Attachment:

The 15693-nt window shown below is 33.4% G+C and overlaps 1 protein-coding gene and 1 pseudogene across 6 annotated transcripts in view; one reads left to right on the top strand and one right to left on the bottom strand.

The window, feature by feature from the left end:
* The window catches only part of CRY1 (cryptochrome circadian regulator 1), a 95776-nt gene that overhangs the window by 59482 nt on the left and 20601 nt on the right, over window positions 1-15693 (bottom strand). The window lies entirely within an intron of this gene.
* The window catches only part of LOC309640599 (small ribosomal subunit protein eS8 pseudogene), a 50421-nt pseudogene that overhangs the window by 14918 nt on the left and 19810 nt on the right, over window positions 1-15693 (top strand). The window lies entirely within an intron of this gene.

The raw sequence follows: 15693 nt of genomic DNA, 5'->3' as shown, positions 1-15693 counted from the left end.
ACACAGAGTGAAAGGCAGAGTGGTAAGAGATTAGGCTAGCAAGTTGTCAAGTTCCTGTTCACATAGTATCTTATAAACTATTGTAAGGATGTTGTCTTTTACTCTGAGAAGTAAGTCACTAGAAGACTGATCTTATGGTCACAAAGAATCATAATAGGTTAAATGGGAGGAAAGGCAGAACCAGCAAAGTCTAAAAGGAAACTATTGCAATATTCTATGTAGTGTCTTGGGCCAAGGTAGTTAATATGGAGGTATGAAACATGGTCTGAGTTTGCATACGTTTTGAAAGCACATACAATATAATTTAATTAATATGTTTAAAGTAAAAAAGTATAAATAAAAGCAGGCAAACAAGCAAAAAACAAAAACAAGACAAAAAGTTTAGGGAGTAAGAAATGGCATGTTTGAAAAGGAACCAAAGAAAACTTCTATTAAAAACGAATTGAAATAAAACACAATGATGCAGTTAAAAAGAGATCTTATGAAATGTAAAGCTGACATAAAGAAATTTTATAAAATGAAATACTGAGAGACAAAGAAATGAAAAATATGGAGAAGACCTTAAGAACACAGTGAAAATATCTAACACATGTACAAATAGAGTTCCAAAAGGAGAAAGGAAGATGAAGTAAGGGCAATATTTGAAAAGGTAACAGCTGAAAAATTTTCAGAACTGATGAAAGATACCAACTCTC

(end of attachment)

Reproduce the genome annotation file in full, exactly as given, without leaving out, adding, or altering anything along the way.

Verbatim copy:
The 15693-nt window shown below is 33.4% G+C and overlaps 1 protein-coding gene and 1 pseudogene across 6 annotated transcripts in view; one reads left to right on the top strand and one right to left on the bottom strand.

The window, feature by feature from the left end:
* The window catches only part of CRY1 (cryptochrome circadian regulator 1), a 95776-nt gene that overhangs the window by 59482 nt on the left and 20601 nt on the right, over window positions 1-15693 (bottom strand). The window lies entirely within an intron of this gene.
* The window catches only part of LOC309640599 (small ribosomal subunit protein eS8 pseudogene), a 50421-nt pseudogene that overhangs the window by 14918 nt on the left and 19810 nt on the right, over window positions 1-15693 (top strand). The window lies entirely within an intron of this gene.

The raw sequence follows: 15693 nt of genomic DNA, 5'->3' as shown, positions 1-15693 counted from the left end.
ACACAGAGTGAAAGGCAGAGTGGTAAGAGATTAGGCTAGCAAGTTGTCAAGTTCCTGTTCACATAGTATCTTATAAACTATTGTAAGGATGTTGTCTTTTACTCTGAGAAGTAAGTCACTAGAAGACTGATCTTATGGTCACAAAGAATCATAATAGGTTAAATGGGAGGAAAGGCAGAACCAGCAAAGTCTAAAAGGAAACTATTGCAATATTCTATGTAGTGTCTTGGGCCAAGGTAGTTAATATGGAGGTATGAAACATGGTCTGAGTTTGCATACGTTTTGAAAGCACATACAATATAATTTAATTAATATGTTTAAAGTAAAAAAGTATAAATAAAAGCAGGCAAACAAGCAAAAAACAAAAACAAGACAAAAAGTTTAGGGAGTAAGAAATGGCATGTTTGAAAAGGAACCAAAGAAAACTTCTATTAAAAACGAATTGAAATAAAACACAATGATGCAGTTAAAAAGAGATCTTATGAAATGTAAAGCTGACATAAAGAAATTTTATAAAATGAAATACTGAGAGACAAAGAAATGAAAAATATGGAGAAGACCTTAAGAACACAGTGAAAATATCTAACACATGTACAAATAGAGTTCCAAAAGGAGAAAGGAAGATGAAGTAAGGGCAATATTTGAAAAGGTAACAGCTGAAAAATTTTCAGAACTGATGAAAGATACCAACTCTC